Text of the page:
Cameron Huddleston: Best and Worst Buys of April 2014

Stacy Rapacon: Great Mutual Funds for Young Investors

Sarah Boesveld: Teacher keeps promise to mail thousands of former students letters written by their past selves

The Kosher Gourmet by Sharon Thompson Anyone can make a salad, you say. But can they make a great salad? (SECRETS, TESTED TECHNIQUES + 4 RECIPES, INCLUDING DRESSINGS)

April 2, 2014

Paul Greenberg: Death and joy in the spring

Dan Barry: Should South Carolina Jews be forced to maintain this chimney built by Germans serving the Nazis?

Mayra Bitsko: Save me! An alien took over my child's personality

Frank Clayton: Get happy: 20 scientifically proven happiness activities

Susan Scutti: It's Genetic! Obesity and the 'Carb Breakdown' Gene

Lecia Bushak: Why Hand Sanitizer May Actually Harm Your Health

Stacy Rapacon: Great Funds You Can Own for $500 or Less

Cameron Huddleston: 7 Ways to Save on Home Decor

The Kosher Gourmet by Steve Petusevsky Exploring ingredients as edible-stuffed containers (TWO RECIPES + TIPS & TECHINQUES)

Jewish World Review Nov. 24, 2003 / 29 Mar-Cheshvan, 5764

It's not 1938, but anti-Semitic violence should cause us to focus on the war against terror

By Jonathan Tobin

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Email this article | It doesn't take much to panic Jews. After 2,000 years of dispersion, persecutions, Crusades, Inquisitions and a Holocaust, we tend to be a skittish sort, even in placid times.

For American Jews, the past few decades have been a time of unprecedented prosperity and achievement. Though hatred for Jews still exists here, its presence is mostly beneath the radar. Most young Jews growing up in today's suburbs can easily go through childhood and adolescence without ever encountering an instance of anti-Semitism.

But in the absence of real threats, some of us often inflate minor issues into major wars. For some of us, any slight is a precursor of another Kristallnacht.

Some hysterical Jewish liberals are always ready to see the electoral triumphs of conservative Republicans as a replay of the end of the Weimar Republic. Others will point to the existence of a handful of extremist fruitcakes wandering the forests of Idaho as a mortal peril, both to democracy and our own lives.

Too many of us prefer to focus on such nonsense rather than on the real problems of American Jewry, which have more to do with our own ignorance of our heritage, added to our communal inability or unwillingness to allocate sufficient resources to fund Jewish educational programs. Chasing the ghosts of past nightmares is easier than confronting our own shortcomings.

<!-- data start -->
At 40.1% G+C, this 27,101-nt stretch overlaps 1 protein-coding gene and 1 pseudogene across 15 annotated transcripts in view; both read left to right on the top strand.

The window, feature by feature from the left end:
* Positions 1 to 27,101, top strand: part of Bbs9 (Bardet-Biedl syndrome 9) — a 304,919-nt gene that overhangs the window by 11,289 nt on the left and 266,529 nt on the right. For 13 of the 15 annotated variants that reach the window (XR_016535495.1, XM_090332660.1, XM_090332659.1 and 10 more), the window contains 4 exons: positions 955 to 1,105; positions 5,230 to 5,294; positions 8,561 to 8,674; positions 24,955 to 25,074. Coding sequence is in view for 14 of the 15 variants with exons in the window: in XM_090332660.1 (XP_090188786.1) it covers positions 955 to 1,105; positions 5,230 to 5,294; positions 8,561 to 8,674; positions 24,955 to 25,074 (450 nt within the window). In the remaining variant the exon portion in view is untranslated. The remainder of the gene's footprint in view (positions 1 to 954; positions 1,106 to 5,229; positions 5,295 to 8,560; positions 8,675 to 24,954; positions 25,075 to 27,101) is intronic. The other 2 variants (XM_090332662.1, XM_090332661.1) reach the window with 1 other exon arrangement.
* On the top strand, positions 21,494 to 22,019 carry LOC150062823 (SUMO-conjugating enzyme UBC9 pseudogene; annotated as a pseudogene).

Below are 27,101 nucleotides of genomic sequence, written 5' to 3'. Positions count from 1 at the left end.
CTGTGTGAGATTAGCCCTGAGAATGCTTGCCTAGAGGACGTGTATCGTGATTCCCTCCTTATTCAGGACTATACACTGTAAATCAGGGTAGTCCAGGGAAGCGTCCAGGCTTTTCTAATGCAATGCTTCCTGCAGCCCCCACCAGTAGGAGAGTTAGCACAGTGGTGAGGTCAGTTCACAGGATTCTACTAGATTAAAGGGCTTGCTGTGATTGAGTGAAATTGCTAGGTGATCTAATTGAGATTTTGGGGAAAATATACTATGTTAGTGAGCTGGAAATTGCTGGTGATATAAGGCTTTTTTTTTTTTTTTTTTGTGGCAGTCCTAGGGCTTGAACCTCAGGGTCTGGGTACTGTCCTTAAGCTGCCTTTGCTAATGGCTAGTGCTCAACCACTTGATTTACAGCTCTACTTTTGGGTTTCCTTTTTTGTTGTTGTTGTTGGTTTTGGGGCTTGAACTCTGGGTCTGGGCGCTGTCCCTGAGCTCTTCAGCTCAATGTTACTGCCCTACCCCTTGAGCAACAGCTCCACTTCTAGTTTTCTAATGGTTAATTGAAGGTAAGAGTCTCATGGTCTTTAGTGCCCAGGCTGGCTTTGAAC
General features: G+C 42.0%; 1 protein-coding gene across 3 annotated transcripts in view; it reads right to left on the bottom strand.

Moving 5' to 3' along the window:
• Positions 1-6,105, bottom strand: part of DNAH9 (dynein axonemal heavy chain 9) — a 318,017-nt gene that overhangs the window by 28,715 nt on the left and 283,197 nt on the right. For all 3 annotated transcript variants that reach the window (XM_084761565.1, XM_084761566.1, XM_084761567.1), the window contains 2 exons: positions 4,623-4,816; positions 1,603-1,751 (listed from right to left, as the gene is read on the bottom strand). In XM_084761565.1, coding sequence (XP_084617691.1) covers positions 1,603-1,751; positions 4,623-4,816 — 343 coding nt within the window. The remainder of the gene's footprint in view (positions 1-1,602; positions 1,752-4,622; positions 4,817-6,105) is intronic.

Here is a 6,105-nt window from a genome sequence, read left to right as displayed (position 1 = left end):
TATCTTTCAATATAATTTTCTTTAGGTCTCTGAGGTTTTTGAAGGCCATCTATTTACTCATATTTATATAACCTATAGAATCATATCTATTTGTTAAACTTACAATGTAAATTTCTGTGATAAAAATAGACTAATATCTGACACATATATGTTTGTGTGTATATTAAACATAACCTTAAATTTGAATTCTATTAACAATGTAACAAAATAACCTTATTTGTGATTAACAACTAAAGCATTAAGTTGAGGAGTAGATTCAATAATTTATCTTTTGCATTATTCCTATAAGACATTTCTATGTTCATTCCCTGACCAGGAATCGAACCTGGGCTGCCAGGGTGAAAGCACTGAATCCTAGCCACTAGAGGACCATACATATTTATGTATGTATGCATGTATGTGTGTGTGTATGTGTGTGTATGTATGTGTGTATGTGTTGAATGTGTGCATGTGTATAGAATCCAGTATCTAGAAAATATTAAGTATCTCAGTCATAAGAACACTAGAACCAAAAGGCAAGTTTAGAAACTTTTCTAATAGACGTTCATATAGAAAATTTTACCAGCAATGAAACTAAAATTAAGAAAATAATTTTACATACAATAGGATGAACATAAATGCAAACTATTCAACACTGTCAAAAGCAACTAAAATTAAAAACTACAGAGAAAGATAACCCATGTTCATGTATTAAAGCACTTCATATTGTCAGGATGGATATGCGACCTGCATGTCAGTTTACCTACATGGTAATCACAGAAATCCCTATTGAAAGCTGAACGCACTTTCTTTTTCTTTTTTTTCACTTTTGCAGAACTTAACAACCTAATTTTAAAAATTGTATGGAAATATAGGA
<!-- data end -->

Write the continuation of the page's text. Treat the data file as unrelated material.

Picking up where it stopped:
But as much as most of us are thoroughly insulated from our history of past suffering, it is getting harder and harder to ignore the sound of anti-Semitism and anti-Jewish violence that is being heard elsewhere in the world.


Most of us will see the footage on television of the bombings of synagogues in Turkey, the latest anti-Semitic outrages in France, or even read about the snubs of Israeli scholars in Britain and cluck sympathetically.

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We will see pictures of terror attacks in Israel and read the stories of the victims' suffering with appropriate horror.

Some of will even hear about the hate for Jews and Israel that is being promulgated in the Arab and Muslim world, and shake our heads in dismay. We will wonder how so many could allow themselves to be diverted from the serious problems created by their own undemocratic governments by the drumbeat of hate against Jews.

But then we turn away, and sink complacently back into our own lives without wondering what any of this means for us. The alarm bells about worldwide anti-Semitism should be sounding loud and clear.

It's time to put these events in some coherent perspective. Far from isolated examples of extremism, the rise of anti-Semitism in Europe is part of the same problem as the nonstop incitement against Jews in the Arab world. Just as Nazi propaganda led to the violence of the Holocaust, the current wave of anti-Jewish violence is direct result of incitement that has spread from Arab countries to European capitals. The delegitimization of Israel has spread from the back allies of Cairo to the boulevards of Paris and Brussels. And the result is a rise in attacks on anything that bears the label "Jew."